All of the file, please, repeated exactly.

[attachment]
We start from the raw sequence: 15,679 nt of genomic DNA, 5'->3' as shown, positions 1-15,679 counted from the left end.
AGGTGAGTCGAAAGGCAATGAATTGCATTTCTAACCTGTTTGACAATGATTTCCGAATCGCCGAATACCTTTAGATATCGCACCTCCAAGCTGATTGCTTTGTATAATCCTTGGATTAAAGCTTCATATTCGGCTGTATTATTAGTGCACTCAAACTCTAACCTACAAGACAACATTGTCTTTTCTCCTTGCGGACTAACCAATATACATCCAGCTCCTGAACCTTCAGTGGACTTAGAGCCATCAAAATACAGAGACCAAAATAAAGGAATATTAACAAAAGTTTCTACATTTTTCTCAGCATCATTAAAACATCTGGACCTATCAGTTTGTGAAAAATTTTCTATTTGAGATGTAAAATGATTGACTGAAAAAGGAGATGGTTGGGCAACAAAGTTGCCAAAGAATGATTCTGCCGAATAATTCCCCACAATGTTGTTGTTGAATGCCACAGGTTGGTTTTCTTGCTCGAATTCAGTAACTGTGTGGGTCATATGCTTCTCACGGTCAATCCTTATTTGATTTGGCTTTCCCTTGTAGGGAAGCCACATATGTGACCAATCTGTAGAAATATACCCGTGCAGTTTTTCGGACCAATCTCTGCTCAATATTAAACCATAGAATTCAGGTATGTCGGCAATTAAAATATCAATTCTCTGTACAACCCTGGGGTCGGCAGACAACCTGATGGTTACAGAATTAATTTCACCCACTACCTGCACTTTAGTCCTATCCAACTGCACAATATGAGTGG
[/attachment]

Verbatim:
We start from the raw sequence: 15,679 nt of genomic DNA, 5'->3' as shown, positions 1-15,679 counted from the left end.
AGGTGAGTCGAAAGGCAATGAATTGCATTTCTAACCTGTTTGACAATGATTTCCGAATCGCCGAATACCTTTAGATATCGCACCTCCAAGCTGATTGCTTTGTATAATCCTTGGATTAAAGCTTCATATTCGGCTGTATTATTAGTGCACTCAAACTCTAACCTACAAGACAACATTGTCTTTTCTCCTTGCGGACTAACCAATATACATCCAGCTCCTGAACCTTCAGTGGACTTAGAGCCATCAAAATACAGAGACCAAAATAAAGGAATATTAACAAAAGTTTCTACATTTTTCTCAGCATCATTAAAACATCTGGACCTATCAGTTTGTGAAAAATTTTCTATTTGAGATGTAAAATGATTGACTGAAAAAGGAGATGGTTGGGCAACAAAGTTGCCAAAGAATGATTCTGCCGAATAATTCCCCACAATGTTGTTGTTGAATGCCACAGGTTGGTTTTCTTGCTCGAATTCAGTAACTGTGTGGGTCATATGCTTCTCACGGTCAATCCTTATTTGATTTGGCTTTCCCTTGTAGGGAAGCCACATATGTGACCAATCTGTAGAAATATACCCGTGCAGTTTTTCGGACCAATCTCTGCTCAATATTAAACCATAGAATTCAGGTATGTCGGCAATTAAAATATCAATTCTCTGTACAACCCTGGGGTCGGCAGACAACCTGATGGTTACAGAATTAATTTCACCCACTACCTGCACTTTAGTCCTATCCAACTGCACAATATGAGTGG